However, we have seen how emotions such as fear and anxiety can affect individuals’ risk perceptions, dispositions to cooperate and trust in government and science (John & Stoker, 2020). Understanding how all of these components interact with each other can help us make policies that create the long-lasting changes in behaviour that we currently need. With the help of behavioural insights, we can rebuild a trusting partnership with governments and citizens, who are bound to work together. Perhaps we can create a more transparent and sustainable version of Rousseau’s social contract (Stott & Harrison, 2020).
Thus far, the pandemic has showcased not only our flaws as human species, but also our boundless capabilities for creativity, tolerance and willingness to change our behaviour during difficult times. Despite the limited physical proximity, we have witnessed people’s patient adherence to covid regulations, acts of solidarity with medical staff, donations of medical equipment for hospitals and laptops for children studying at home. We now know that a fundamental paradigm shift is possible, but it needs to be channelled in the right direction using the right behavioural and policy tools.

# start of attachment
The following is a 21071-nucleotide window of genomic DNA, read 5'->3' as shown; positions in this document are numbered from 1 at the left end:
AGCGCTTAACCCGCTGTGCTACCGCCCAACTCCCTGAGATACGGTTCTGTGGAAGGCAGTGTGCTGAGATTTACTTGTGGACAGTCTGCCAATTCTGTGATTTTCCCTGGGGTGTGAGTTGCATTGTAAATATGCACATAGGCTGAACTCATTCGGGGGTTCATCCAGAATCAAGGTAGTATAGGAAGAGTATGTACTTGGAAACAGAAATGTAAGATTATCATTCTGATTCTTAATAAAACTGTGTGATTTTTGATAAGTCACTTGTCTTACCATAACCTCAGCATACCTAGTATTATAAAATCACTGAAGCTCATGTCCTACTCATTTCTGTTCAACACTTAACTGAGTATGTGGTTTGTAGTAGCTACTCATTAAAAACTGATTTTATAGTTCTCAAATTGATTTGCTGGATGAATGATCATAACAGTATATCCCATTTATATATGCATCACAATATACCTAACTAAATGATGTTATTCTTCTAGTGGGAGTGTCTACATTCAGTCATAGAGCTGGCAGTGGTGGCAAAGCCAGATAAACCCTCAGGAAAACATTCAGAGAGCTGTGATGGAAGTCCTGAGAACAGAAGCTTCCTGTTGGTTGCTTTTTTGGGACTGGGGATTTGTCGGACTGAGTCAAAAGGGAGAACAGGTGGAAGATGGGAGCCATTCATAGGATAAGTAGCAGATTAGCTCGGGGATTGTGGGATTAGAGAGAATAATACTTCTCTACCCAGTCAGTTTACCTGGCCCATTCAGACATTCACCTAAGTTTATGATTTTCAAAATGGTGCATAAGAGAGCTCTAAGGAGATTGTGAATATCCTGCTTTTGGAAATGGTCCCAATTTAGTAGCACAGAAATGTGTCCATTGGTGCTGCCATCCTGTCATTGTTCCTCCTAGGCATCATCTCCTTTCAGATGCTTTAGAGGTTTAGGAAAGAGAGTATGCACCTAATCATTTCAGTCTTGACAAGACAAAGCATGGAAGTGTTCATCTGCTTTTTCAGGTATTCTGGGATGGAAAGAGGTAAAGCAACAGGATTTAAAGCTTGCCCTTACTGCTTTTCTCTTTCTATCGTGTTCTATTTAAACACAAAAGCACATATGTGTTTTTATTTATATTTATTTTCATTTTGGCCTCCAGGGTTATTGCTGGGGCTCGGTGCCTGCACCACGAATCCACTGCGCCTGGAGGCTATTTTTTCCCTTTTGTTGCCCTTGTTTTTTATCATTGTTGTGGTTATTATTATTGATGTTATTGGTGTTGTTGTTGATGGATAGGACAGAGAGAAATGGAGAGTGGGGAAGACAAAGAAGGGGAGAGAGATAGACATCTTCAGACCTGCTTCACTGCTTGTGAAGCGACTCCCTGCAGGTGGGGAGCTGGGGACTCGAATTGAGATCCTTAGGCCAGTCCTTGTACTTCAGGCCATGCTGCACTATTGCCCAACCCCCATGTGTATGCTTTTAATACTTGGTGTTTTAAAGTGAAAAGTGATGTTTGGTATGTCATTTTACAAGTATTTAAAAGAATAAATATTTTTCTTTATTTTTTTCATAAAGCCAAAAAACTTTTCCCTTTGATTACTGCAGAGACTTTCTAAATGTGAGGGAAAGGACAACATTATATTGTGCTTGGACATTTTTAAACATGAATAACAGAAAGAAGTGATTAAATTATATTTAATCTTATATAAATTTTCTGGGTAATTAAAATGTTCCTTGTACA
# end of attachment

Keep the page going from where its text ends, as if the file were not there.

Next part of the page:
● How can we use behavioural science to nudge people to vaccinate?
Game theory, often used in social sciences, can be a useful tool to explain patterns of human behaviour. Suppose the pandemic presents a social dilemma. Like the prisoner’s dilemma example introduced by the mathematician Albert Tucker, we can think about our individual choices as part of society. The choices we make will depend on others’ and whether they choose to cooperate or not. Anand & Bauch (2020) argue that in such complex dilemmas, individuals often choose outcomes for the greater good of society, not their individual wellbeing. This example has proven to work well in people’s willingness to follow public health recommendations, but may not be necessarily as clear cut in the context of vaccination.